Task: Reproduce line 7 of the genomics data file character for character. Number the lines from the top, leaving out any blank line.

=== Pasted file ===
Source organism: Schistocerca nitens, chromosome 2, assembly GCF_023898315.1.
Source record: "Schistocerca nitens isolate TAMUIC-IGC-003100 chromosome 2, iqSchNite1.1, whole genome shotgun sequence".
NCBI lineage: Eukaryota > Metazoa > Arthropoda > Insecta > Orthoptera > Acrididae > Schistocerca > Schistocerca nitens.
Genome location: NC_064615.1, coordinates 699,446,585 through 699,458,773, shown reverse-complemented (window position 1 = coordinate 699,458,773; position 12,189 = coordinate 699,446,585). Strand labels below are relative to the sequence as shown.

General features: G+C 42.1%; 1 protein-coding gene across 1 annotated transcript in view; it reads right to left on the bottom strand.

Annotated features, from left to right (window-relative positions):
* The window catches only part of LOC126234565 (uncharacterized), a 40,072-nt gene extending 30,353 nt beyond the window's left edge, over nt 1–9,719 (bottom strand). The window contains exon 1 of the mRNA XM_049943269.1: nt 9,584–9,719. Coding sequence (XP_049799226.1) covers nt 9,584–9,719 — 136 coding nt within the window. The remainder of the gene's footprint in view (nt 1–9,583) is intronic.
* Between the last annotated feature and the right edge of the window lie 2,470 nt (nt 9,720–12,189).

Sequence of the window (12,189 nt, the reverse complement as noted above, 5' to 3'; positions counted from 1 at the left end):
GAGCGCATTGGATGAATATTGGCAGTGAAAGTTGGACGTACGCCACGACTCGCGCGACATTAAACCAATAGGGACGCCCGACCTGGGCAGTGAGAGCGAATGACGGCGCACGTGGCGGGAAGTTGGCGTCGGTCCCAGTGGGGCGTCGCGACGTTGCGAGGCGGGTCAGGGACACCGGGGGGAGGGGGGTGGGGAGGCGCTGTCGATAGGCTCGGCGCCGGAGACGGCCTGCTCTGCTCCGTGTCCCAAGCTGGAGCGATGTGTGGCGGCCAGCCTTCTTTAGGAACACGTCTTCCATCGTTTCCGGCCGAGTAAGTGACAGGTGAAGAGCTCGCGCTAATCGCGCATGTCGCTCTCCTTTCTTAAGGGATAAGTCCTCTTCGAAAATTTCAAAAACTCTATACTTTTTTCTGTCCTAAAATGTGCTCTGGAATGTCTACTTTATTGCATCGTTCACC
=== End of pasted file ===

* The window catches only part of LOC126234565 (uncharacterized), a 40,072-nt gene extending 30,353 nt beyond the window's left edge, over nt 1–9,719 (bottom strand). The window contains exon 1 of the mRNA XM_049943269.1: nt 9,584–9,719. Coding sequence (XP_049799226.1) covers nt 9,584–9,719 — 136 coding nt within the window. The remainder of the gene's footprint in view (nt 1–9,583) is intronic.